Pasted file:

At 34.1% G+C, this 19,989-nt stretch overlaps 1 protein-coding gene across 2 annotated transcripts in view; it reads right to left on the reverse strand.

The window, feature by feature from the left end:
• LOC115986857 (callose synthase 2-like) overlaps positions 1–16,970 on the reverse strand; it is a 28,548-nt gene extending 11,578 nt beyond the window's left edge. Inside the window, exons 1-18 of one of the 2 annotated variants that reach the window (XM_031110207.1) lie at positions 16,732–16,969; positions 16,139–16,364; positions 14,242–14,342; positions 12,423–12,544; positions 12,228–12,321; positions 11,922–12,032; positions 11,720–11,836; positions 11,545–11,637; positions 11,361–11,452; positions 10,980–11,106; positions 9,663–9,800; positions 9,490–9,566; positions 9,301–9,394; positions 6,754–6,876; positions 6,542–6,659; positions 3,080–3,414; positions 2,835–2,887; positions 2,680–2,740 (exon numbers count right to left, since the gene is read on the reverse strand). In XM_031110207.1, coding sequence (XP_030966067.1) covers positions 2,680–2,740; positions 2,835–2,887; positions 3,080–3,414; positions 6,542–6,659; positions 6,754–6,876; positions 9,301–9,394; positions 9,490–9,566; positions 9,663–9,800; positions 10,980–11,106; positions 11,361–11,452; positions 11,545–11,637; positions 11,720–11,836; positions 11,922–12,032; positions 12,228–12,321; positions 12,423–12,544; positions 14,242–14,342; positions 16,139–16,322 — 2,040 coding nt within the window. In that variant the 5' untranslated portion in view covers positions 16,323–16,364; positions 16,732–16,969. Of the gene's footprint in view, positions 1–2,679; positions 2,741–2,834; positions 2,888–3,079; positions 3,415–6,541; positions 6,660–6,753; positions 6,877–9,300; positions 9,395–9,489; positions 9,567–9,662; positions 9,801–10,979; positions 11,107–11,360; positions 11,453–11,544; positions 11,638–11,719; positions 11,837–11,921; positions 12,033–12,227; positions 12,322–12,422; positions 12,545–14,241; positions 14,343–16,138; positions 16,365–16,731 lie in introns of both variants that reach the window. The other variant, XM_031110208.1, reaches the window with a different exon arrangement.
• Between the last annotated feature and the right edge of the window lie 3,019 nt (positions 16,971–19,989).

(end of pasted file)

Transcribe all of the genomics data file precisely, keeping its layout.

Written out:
At 34.1% G+C, this 19,989-nt stretch overlaps 1 protein-coding gene across 2 annotated transcripts in view; it reads right to left on the reverse strand.

The window, feature by feature from the left end:
• LOC115986857 (callose synthase 2-like) overlaps positions 1–16,970 on the reverse strand; it is a 28,548-nt gene extending 11,578 nt beyond the window's left edge. Inside the window, exons 1-18 of one of the 2 annotated variants that reach the window (XM_031110207.1) lie at positions 16,732–16,969; positions 16,139–16,364; positions 14,242–14,342; positions 12,423–12,544; positions 12,228–12,321; positions 11,922–12,032; positions 11,720–11,836; positions 11,545–11,637; positions 11,361–11,452; positions 10,980–11,106; positions 9,663–9,800; positions 9,490–9,566; positions 9,301–9,394; positions 6,754–6,876; positions 6,542–6,659; positions 3,080–3,414; positions 2,835–2,887; positions 2,680–2,740 (exon numbers count right to left, since the gene is read on the reverse strand). In XM_031110207.1, coding sequence (XP_030966067.1) covers positions 2,680–2,740; positions 2,835–2,887; positions 3,080–3,414; positions 6,542–6,659; positions 6,754–6,876; positions 9,301–9,394; positions 9,490–9,566; positions 9,663–9,800; positions 10,980–11,106; positions 11,361–11,452; positions 11,545–11,637; positions 11,720–11,836; positions 11,922–12,032; positions 12,228–12,321; positions 12,423–12,544; positions 14,242–14,342; positions 16,139–16,322 — 2,040 coding nt within the window. In that variant the 5' untranslated portion in view covers positions 16,323–16,364; positions 16,732–16,969. Of the gene's footprint in view, positions 1–2,679; positions 2,741–2,834; positions 2,888–3,079; positions 3,415–6,541; positions 6,660–6,753; positions 6,877–9,300; positions 9,395–9,489; positions 9,567–9,662; positions 9,801–10,979; positions 11,107–11,360; positions 11,453–11,544; positions 11,638–11,719; positions 11,837–11,921; positions 12,033–12,227; positions 12,322–12,422; positions 12,545–14,241; positions 14,343–16,138; positions 16,365–16,731 lie in introns of both variants that reach the window. The other variant, XM_031110208.1, reaches the window with a different exon arrangement.
• Between the last annotated feature and the right edge of the window lie 3,019 nt (positions 16,971–19,989).